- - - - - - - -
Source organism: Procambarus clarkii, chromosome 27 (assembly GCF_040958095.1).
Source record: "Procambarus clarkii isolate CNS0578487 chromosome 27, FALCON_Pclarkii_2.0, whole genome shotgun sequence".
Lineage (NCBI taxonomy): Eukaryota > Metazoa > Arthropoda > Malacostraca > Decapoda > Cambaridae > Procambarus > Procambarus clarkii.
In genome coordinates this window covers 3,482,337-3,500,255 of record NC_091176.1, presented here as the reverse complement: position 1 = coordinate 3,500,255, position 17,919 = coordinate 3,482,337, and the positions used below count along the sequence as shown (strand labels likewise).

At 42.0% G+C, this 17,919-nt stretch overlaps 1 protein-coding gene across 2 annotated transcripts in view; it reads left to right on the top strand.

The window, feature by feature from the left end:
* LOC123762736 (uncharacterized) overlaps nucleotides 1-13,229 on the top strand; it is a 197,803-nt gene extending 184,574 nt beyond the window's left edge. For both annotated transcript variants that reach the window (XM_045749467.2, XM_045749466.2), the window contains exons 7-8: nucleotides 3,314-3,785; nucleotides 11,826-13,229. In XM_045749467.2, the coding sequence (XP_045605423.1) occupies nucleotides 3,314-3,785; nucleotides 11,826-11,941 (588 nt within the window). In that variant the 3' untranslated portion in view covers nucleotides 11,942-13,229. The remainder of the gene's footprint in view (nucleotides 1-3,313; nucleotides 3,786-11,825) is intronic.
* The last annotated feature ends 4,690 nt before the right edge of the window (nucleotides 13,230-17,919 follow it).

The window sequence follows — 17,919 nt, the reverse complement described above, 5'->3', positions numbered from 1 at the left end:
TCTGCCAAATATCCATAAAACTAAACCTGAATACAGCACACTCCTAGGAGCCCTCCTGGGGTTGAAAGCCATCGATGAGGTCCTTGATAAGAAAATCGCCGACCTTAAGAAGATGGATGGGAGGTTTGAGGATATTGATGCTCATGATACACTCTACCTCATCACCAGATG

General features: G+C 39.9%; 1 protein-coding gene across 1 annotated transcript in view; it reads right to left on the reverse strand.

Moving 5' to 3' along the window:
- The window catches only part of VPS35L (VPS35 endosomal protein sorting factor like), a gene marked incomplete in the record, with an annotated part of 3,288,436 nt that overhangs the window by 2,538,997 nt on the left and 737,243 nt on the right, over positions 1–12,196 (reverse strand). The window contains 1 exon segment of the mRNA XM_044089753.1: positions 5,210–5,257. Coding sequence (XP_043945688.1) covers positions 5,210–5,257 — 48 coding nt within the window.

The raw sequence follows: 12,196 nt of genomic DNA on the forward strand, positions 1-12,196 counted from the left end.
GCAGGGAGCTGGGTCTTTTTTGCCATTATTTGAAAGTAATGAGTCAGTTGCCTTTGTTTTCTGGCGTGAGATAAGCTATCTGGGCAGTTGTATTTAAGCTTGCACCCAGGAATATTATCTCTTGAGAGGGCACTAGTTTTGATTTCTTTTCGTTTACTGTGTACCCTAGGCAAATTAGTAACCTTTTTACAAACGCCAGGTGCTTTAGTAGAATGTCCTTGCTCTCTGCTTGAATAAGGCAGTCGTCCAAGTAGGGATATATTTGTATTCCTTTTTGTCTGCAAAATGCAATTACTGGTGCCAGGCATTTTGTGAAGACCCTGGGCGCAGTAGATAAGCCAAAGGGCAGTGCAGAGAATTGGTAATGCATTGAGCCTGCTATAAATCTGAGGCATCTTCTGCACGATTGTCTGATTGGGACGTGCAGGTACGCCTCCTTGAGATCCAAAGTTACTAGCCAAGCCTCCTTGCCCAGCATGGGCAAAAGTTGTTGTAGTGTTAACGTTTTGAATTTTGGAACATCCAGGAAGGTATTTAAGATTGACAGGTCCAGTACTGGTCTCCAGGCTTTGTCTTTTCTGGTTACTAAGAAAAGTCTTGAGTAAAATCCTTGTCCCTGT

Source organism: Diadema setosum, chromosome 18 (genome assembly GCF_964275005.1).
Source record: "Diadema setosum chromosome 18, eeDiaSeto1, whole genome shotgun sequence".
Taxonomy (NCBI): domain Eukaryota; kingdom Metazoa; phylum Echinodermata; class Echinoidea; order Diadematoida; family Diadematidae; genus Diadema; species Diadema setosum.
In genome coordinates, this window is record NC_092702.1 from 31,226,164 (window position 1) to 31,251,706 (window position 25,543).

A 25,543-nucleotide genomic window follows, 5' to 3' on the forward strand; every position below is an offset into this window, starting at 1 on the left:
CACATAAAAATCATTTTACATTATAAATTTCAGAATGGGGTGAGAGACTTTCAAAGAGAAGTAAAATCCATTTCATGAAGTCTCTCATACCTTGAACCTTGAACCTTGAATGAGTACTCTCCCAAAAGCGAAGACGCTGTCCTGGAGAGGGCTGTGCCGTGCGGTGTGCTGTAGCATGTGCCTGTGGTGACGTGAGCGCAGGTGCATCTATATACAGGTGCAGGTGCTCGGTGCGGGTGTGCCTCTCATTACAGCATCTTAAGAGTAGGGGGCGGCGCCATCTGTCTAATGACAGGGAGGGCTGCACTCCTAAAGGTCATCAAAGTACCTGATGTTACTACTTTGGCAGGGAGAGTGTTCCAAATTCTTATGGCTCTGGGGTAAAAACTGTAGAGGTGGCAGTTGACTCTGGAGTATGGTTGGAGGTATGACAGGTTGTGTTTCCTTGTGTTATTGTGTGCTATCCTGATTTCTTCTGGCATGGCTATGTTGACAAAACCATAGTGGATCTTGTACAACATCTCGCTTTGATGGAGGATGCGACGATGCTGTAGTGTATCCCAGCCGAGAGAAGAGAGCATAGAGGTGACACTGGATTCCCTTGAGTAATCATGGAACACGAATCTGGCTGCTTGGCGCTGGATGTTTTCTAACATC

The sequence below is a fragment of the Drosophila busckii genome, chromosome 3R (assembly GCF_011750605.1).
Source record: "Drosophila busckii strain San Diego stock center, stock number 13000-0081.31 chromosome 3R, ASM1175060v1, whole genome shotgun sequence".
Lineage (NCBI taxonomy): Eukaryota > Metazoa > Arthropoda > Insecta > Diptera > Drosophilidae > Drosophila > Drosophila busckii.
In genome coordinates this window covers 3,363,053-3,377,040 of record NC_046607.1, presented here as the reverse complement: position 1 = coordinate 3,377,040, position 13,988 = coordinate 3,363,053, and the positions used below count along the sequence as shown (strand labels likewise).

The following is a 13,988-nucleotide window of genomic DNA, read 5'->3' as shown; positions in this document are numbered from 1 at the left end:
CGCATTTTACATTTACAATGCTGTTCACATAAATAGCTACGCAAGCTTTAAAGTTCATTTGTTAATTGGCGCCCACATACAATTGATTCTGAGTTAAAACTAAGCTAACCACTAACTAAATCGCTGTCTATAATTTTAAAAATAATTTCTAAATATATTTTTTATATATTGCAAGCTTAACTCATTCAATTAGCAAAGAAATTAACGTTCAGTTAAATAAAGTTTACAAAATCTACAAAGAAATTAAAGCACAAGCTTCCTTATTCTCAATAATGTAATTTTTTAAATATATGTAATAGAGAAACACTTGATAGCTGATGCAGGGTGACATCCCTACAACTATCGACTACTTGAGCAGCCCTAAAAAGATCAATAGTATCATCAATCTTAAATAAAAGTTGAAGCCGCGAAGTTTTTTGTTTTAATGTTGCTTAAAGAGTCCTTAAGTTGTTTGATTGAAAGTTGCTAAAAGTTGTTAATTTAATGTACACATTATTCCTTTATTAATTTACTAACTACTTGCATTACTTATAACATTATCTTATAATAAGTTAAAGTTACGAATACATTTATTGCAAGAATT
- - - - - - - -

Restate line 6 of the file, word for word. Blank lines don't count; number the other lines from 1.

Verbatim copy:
The window, feature by feature from the left end: